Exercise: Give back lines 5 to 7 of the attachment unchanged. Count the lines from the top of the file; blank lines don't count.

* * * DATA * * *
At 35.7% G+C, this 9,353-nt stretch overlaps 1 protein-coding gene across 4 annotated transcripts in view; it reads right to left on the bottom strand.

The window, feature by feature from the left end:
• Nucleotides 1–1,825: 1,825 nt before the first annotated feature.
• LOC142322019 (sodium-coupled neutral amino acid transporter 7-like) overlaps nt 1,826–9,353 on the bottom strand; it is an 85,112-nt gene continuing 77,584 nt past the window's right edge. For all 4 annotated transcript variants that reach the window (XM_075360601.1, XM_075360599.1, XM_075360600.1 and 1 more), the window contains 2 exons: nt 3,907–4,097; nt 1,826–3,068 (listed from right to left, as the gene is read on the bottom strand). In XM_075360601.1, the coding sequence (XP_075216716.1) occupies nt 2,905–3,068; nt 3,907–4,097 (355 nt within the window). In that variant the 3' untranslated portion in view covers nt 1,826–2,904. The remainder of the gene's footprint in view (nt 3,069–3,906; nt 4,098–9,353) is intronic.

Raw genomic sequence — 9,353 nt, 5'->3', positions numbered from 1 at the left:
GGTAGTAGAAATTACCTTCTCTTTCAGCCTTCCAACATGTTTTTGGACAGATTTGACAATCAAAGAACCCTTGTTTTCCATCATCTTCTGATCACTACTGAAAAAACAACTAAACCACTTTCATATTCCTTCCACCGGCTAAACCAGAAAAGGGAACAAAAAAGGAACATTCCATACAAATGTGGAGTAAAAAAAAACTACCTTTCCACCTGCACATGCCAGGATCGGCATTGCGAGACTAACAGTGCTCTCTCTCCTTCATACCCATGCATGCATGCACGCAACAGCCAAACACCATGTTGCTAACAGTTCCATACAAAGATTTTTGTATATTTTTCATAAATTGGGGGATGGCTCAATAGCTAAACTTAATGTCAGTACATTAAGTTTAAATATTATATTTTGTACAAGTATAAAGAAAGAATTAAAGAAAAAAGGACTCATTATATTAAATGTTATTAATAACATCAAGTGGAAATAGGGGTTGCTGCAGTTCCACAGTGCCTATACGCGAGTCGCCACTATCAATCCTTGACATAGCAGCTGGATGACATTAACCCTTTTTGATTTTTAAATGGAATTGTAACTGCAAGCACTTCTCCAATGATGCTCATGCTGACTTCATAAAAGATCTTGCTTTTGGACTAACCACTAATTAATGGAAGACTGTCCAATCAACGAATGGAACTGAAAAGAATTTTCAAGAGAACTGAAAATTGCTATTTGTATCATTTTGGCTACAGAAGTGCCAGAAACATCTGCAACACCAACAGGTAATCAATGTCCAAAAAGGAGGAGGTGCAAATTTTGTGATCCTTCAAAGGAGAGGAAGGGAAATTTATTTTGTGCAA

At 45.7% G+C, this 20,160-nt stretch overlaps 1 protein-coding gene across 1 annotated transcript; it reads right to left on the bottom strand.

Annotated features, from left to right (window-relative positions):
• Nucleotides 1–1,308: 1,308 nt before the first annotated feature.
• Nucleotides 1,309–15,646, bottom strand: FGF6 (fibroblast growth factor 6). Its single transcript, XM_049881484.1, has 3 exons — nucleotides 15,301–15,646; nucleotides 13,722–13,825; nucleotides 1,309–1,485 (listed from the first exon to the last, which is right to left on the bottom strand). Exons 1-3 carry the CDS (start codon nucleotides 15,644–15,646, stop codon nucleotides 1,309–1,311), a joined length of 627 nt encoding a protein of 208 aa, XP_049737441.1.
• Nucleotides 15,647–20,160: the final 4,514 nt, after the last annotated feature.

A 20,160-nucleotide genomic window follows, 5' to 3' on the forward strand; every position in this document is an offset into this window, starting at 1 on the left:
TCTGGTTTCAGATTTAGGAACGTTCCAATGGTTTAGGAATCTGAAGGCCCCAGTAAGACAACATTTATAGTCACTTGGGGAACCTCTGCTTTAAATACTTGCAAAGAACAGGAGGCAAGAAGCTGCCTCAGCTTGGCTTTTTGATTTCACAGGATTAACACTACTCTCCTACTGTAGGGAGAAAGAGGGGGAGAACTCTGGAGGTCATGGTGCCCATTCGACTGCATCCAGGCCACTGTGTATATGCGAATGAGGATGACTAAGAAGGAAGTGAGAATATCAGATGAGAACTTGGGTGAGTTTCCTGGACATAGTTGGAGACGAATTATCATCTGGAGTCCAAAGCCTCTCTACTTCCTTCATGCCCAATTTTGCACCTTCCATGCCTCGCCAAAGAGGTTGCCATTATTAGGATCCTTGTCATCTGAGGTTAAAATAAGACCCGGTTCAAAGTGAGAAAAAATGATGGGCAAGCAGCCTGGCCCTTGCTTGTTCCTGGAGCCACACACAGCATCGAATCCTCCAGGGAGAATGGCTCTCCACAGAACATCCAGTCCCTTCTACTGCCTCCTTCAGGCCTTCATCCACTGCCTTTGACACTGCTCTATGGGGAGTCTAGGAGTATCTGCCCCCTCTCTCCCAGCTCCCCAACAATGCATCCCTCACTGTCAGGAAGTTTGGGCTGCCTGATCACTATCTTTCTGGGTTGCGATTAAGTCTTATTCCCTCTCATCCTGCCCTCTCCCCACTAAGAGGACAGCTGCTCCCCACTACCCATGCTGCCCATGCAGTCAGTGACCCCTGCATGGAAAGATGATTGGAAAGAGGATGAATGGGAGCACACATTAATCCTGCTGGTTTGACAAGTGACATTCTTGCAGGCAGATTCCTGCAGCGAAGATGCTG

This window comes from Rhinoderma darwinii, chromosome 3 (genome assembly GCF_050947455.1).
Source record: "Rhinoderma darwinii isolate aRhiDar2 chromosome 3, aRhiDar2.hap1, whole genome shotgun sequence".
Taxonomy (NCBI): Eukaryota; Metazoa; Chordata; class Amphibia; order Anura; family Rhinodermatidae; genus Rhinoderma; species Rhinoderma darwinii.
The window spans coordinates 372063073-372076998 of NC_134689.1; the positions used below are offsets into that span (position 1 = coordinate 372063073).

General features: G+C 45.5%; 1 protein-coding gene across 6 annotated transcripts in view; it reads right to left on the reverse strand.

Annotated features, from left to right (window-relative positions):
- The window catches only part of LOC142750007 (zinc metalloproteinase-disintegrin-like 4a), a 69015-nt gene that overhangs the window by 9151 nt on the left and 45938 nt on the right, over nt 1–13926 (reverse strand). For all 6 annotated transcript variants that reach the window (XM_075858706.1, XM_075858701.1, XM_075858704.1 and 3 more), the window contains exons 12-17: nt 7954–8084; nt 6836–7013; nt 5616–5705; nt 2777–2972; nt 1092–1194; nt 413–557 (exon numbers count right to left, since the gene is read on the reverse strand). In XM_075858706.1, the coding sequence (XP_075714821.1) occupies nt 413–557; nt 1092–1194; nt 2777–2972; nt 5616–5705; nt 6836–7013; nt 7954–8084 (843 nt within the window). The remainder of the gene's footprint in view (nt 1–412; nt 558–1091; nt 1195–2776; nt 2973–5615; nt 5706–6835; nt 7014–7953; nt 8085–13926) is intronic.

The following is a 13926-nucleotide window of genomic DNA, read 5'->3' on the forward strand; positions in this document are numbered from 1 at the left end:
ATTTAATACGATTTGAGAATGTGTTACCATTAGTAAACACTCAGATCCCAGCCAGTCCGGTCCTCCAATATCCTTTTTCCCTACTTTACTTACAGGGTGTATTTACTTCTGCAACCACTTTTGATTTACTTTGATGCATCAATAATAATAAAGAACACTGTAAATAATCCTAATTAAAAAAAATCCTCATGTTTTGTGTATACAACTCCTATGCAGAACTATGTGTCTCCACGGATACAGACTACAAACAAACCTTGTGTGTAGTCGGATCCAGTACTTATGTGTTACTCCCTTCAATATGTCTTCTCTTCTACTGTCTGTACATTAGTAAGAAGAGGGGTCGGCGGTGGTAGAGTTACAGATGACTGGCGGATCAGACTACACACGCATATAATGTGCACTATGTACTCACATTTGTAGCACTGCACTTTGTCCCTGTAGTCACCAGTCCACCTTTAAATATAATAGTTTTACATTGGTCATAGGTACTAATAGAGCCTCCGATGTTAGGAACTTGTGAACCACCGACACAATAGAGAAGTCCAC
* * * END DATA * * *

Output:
Raw genomic sequence — 9,353 nt, 5'->3', positions numbered from 1 at the left:
GGTAGTAGAAATTACCTTCTCTTTCAGCCTTCCAACATGTTTTTGGACAGATTTGACAATCAAAGAACCCTTGTTTTCCATCATCTTCTGATCACTACTGAAAAAACAACTAAACCACTTTCATATTCCTTCCACCGGCTAAACCAGAAAAGGGAACAAAAAAGGAACATTCCATACAAATGTGGAGTAAAAAAAAACTACCTTTCCACCTGCACATGCCAGGATCGGCATTGCGAGACTAACAGTGCTCTCTCTCCTTCATACCCATGCATGCATGCACGCAACAGCCAAACACCATGTTGCTAACAGTTCCATACAAAGATTTTTGTATATTTTTCATAAATTGGGGGATGGCTCAATAGCTAAACTTAATGTCAGTACATTAAGTTTAAATATTATATTTTGTACAAGTATAAAGAAAGAATTAAAGAAAAAAGGACTCATTATATTAAATGTTATTAATAACATCAAGTGGAAATAGGGGTTGCTGCAGTTCCACAGTGCCTATACGCGAGTCGCCACTATCAATCCTTGACATAGCAGCTGGATGACATTAACCCTTTTTGATTTTTAAATGGAATTGTAACTGCAAGCACTTCTCCAATGATGCTCATGCTGACTTCATAAAAGATCTTGCTTTTGGACTAACCACTAATTAATGGAAGACTGTCCAATCAACGAATGGAACTGAAAAGAATTTTCAAGAGAACTGAAAATTGCTATTTGTATCATTTTGGCTACAGAAGTGCCAGAAACATCTGCAACACCAACAGGTAATCAATGTCCAAAAAGGAGGAGGTGCAAATTTTGTGATCCTTCAAAGGAGAGGAAGGGAAATTTATTTTGTGCAA

At 45.7% G+C, this 20,160-nt stretch overlaps 1 protein-coding gene across 1 annotated transcript; it reads right to left on the bottom strand.